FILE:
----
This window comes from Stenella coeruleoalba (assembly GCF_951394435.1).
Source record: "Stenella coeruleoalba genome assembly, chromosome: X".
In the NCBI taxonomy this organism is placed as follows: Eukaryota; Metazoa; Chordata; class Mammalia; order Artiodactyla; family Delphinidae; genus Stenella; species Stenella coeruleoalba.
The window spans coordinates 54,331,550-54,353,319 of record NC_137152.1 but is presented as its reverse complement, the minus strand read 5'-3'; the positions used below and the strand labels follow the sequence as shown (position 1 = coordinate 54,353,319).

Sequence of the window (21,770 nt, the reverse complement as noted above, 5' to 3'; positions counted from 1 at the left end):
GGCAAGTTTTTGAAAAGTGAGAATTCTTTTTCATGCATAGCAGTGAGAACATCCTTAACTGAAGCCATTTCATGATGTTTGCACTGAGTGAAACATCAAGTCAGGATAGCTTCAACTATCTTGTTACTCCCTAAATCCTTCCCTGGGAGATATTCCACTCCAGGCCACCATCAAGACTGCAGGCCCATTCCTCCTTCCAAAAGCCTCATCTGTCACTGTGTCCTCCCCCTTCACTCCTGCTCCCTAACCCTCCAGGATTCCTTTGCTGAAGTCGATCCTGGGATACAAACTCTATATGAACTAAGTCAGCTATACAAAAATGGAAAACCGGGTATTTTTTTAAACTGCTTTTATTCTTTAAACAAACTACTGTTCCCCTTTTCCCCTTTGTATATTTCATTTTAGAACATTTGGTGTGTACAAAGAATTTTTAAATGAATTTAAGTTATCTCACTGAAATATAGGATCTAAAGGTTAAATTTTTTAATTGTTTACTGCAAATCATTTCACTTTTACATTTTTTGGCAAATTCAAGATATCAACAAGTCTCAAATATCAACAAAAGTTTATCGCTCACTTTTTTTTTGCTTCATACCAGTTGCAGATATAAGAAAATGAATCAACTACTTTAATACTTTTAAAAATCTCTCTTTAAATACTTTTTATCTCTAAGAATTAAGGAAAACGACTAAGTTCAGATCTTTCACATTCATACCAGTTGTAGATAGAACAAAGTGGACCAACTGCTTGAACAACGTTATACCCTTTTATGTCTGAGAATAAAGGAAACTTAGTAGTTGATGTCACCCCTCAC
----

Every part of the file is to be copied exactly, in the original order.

This window comes from Stenella coeruleoalba (assembly GCF_951394435.1).
Source record: "Stenella coeruleoalba genome assembly, chromosome: X".
In the NCBI taxonomy this organism is placed as follows: Eukaryota; Metazoa; Chordata; class Mammalia; order Artiodactyla; family Delphinidae; genus Stenella; species Stenella coeruleoalba.
The window spans coordinates 54,331,550-54,353,319 of record NC_137152.1 but is presented as its reverse complement, the minus strand read 5'-3'; the positions used below and the strand labels follow the sequence as shown (position 1 = coordinate 54,353,319).

Sequence of the window (21,770 nt, the reverse complement as noted above, 5' to 3'; positions counted from 1 at the left end):
GGCAAGTTTTTGAAAAGTGAGAATTCTTTTTCATGCATAGCAGTGAGAACATCCTTAACTGAAGCCATTTCATGATGTTTGCACTGAGTGAAACATCAAGTCAGGATAGCTTCAACTATCTTGTTACTCCCTAAATCCTTCCCTGGGAGATATTCCACTCCAGGCCACCATCAAGACTGCAGGCCCATTCCTCCTTCCAAAAGCCTCATCTGTCACTGTGTCCTCCCCCTTCACTCCTGCTCCCTAACCCTCCAGGATTCCTTTGCTGAAGTCGATCCTGGGATACAAACTCTATATGAACTAAGTCAGCTATACAAAAATGGAAAACCGGGTATTTTTTTAAACTGCTTTTATTCTTTAAACAAACTACTGTTCCCCTTTTCCCCTTTGTATATTTCATTTTAGAACATTTGGTGTGTACAAAGAATTTTTAAATGAATTTAAGTTATCTCACTGAAATATAGGATCTAAAGGTTAAATTTTTTAATTGTTTACTGCAAATCATTTCACTTTTACATTTTTTGGCAAATTCAAGATATCAACAAGTCTCAAATATCAACAAAAGTTTATCGCTCACTTTTTTTTTGCTTCATACCAGTTGCAGATATAAGAAAATGAATCAACTACTTTAATACTTTTAAAAATCTCTCTTTAAATACTTTTTATCTCTAAGAATTAAGGAAAACGACTAAGTTCAGATCTTTCACATTCATACCAGTTGTAGATAGAACAAAGTGGACCAACTGCTTGAACAACGTTATACCCTTTTATGTCTGAGAATAAAGGAAACTTAGTAGTTGATGTCACCCCTCAC